ROYAL AFRICAN FELLOWS > TIM CORFIELD
Born in Kenya to a family with a long African history, Tim Corfield has been professionally involved with Africa's wildlife and wild places, through research, expeditions, and wildlife authorship ever since he graduated from university in 1968. He has degrees from both London and Nairobi universities. Tim’s first serious involvement with Africa's wildlife was a wildlife survey of northeastern Zaire, the Central African Republic and northern Cameroon. The statistics and data for the final report do not reveal much of the high adventure of this five month expedition - crossing Zaire's huge swollen rivers on home made canoe-ferries, being arrested as a mercenary and threatened with summary execution, and conducting a 200 kilometer foot safari through the trackless southeast CAR in search of white rhino. It was a good beginning, and he returned to East Africa determined to pursue a lifelong commitment to wildlife. In 1971, he joined the Tsavo Research Project to take up studies in elephant ecology at the time of the gathering crises of elephant over-population in many parts of East Africa. He wrote a seminal paper on elephant ecology and mortality in 1973, covering the largest natural mortality of elephant ever witnessed in Africa. He then resumed ongoing studies of Tsavo National Park's vegetation, some aspects of which still remain to be published.
Even during an unusual five year interlude building and sailing his own 17 meter auxiliary ketch around the islands of Zanzibar he kept his interest in wildlife alive by conducting safaris in Kenya, and by accepting a commission to write a manual for wildlife professionals, The Wilderness Guardian, (now in its 2nd edition). He has spent so much of his life under canvas with wildlife that an existence without this is inconceivable. He moved to Tanzania in 1990 to be in the heart of Africa's best wild lands, and for five years worked as a Senior Guide. However, he believes that the proper safari company should be inspired, owned and led by its guides, which is why he broke away to work with other top guides under the umbrella company of Royal African Safaris.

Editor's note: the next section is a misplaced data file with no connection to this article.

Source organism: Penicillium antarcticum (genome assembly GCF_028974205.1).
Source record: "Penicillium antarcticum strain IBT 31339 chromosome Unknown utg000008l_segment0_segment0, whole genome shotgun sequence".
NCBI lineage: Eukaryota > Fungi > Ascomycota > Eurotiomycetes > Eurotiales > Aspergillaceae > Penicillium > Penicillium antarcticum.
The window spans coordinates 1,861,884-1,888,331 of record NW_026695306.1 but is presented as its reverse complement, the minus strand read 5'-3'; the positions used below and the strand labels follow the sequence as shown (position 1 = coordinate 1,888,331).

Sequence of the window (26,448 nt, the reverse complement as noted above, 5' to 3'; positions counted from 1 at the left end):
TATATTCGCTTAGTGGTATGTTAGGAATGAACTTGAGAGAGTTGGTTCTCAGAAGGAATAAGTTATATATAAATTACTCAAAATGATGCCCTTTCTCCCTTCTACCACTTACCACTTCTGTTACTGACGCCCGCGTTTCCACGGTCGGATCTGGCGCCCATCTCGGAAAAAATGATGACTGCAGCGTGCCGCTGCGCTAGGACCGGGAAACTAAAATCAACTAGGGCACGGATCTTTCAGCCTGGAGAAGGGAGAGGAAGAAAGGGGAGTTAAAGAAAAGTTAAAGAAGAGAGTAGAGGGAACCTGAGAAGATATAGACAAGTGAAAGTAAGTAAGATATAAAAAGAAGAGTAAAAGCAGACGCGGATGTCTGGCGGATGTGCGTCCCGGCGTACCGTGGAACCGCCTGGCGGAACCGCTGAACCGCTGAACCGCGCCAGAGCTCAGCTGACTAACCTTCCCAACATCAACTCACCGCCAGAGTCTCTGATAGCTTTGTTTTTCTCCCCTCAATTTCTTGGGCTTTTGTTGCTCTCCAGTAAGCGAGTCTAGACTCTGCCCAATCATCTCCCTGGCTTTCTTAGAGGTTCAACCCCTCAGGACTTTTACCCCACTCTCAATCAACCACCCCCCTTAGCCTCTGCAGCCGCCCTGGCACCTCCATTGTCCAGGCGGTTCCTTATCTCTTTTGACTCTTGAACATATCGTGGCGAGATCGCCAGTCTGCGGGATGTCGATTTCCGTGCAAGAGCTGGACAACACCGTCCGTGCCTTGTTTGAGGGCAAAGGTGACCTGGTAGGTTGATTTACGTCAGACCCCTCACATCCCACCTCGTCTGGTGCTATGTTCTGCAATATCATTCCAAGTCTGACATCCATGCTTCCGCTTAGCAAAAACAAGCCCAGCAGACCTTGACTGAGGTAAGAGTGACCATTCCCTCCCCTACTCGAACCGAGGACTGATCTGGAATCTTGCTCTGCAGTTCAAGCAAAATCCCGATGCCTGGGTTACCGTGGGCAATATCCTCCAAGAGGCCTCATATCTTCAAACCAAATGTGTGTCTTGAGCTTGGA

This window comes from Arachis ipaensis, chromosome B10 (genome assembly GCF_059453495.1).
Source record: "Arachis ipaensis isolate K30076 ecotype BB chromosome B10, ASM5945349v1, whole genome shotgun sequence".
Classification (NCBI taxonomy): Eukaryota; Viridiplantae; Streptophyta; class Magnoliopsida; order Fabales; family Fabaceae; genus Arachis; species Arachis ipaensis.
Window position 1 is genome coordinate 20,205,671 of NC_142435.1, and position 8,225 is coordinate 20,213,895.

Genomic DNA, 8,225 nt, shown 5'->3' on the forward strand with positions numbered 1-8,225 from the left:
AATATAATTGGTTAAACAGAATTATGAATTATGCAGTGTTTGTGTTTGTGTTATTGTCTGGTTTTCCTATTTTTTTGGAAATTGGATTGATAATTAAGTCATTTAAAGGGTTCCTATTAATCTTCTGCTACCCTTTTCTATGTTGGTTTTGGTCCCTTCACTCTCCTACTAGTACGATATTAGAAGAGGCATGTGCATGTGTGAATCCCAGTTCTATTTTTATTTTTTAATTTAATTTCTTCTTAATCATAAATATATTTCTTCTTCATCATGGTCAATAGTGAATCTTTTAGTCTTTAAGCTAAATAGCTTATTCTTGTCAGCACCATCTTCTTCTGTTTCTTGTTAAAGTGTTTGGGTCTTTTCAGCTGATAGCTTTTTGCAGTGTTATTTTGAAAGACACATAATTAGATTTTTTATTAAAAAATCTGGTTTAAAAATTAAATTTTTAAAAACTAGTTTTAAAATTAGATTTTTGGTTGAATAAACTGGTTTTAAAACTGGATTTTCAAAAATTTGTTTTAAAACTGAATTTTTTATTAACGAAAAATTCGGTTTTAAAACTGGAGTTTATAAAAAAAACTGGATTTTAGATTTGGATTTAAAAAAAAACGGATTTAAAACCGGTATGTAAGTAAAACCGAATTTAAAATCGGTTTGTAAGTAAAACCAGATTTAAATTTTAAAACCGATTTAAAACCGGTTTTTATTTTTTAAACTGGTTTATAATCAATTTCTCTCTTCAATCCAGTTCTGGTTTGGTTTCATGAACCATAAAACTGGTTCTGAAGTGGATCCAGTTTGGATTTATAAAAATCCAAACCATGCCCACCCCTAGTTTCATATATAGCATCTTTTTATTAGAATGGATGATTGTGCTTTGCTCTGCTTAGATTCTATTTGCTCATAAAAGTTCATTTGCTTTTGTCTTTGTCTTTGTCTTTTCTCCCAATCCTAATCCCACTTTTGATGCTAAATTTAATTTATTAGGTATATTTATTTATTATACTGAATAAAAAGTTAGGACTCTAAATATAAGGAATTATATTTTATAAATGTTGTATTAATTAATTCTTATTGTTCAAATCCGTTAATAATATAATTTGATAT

Through all the enjoyment of his life on safari runs a more serious thread: of wildlife and wilderness conservation. It is his lifeblood, and he is deeply involved in it both within and without his company activities. Through it he enthusiastically embraces the challenges of his life on safari in order to bring his friends and guests into close contact with a disappearing world - a pristine and beautiful natural world that he hopes they will also learn to enjoy and cherish as much as he does.